2. Its going toe-to-toe with Glass internationally. Glass opened to 48.5m in similar markets, dropped to 23.6m on its second weekend for an OS total only a few mil higher than where BOP is right now. Glass dropped 52.6% where BOP dropped 50%, but I think the Valentine's Friday in some markets accounts for that difference. Glass legged it to 135m internationally, I don't see why BOP can't do the same. Due to a slightly higher domestic gross, Glass ended its second weekend at 162m vs BOP's 145m (with the domestic Monday as well). Unlike Glass at the same point in time, BOP still has Japan. If that gives it a couple mil, I see BOP finishing in the 235m+ neighborhood to Glass's 247m. 250m is still possible, but I think it'll come in just under As a quick aside, despite poor reviews domestically, Glass was pretty well received internationally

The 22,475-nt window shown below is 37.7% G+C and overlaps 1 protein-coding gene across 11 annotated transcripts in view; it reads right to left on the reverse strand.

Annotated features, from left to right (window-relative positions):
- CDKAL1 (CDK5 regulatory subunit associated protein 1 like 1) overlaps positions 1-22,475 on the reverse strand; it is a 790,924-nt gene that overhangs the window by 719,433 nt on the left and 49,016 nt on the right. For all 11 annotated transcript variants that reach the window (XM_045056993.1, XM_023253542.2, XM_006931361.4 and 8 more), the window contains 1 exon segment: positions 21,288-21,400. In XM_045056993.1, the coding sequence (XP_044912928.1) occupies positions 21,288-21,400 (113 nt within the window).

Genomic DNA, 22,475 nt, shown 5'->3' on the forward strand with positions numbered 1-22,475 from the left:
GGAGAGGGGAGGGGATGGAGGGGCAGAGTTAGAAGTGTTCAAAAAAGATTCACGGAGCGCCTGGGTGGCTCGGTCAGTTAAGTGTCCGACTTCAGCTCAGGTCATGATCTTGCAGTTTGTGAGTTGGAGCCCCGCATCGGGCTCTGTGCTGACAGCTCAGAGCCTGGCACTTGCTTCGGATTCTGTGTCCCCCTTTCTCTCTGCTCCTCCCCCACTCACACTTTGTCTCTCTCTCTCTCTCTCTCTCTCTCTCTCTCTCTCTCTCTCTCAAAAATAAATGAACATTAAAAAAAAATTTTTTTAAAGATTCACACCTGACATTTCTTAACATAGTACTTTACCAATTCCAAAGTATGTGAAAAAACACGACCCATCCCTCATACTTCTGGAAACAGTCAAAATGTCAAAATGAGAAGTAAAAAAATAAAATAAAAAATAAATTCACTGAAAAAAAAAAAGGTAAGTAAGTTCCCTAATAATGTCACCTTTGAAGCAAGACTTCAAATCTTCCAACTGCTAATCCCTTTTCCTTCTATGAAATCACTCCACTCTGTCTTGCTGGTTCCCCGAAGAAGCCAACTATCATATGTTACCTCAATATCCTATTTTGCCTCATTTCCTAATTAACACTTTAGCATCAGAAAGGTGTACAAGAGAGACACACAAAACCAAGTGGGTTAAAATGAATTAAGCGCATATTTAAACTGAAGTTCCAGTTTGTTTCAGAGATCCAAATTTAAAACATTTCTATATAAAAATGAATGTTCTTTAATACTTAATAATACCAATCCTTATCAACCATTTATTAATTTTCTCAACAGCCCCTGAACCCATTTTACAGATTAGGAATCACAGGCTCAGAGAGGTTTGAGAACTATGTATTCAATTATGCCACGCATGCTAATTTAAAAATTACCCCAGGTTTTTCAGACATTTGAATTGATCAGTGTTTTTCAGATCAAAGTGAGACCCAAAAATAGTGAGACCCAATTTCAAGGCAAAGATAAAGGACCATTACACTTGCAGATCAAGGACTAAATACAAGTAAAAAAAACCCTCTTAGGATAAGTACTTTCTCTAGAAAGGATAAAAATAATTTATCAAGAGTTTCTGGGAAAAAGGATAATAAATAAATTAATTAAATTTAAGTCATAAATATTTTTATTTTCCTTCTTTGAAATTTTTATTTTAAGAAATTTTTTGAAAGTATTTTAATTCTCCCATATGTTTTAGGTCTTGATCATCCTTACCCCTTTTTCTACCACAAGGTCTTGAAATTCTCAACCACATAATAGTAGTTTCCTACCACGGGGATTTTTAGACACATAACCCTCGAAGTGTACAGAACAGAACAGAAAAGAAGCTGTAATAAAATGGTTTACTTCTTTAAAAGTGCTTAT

3. I think some of these predictions are getting too low (yours are the most reasonable, but in my opinion still a little low). I would say 200m is essentially guaranteed (if it fails to hit that mark please come back at me, I'm prepared to never live it down) and ~220m is pretty feasible. The pre-presidents/presidents frame is fairly leggy (most comps compare well to August releases legs-wise) and BOP benefits from a lack of competition (I genuinely don't see Sonic eating into BOP's demos, it reminds me of when Fifty Shades Darker, Lego Batman and John Wick 2 all opened against one another in the same pre-presidents weekend in 2017 and each thrived). Its very possible BOP misses 100m dom, but I would be surprised if it can't pull a standard 2.7-2.8x multi with its release date Internationally I have to turn once again to Glass, another R-rated CBM subgenre film. It opened slightly higher at 48.5m OS, but my goodness its numbers in each country are incredibly similar to those of BOP. Glass pulled a 2.8x multi internationally without the Feb holiday in Europe (though it had some winter holidays in LatAm), which will almost certainly boost BOP in that region. Like Glass, BOP isn't relying on fast-burn markets like most SH films do. WOM, and the degree to which BOP experienced an OW fan rush, are major factors, but I have little trepidation about giving BOP a 2.8x multi overall. Add in 2-3m for Japan and that gets BOP to 225m, I feel thats hardly very optimistic. Optimistic would be something like 240m+ Granted, even the most optimistic number would still be a disappointment. WB doesn't make movies to break even, especially not DC-event films. In general, there's a huge opportunity cost for the studio when one of their slated event films fails to bring in big bucks. They need all the profit they can get from movies like BOP to allow them to take bigger risks on less IP-driven films. Still, DC is a brand and ultimately the brand's long-term viability is the most important thing. The silver-lining is that the well-reviewed and generally well-liked BOP probably did more good for the DC brand than bad, box office numbers aside, and it could have been much much worse all things considered (I shudder when thinking about how low these BO numbers could have been had BOP been a bad film)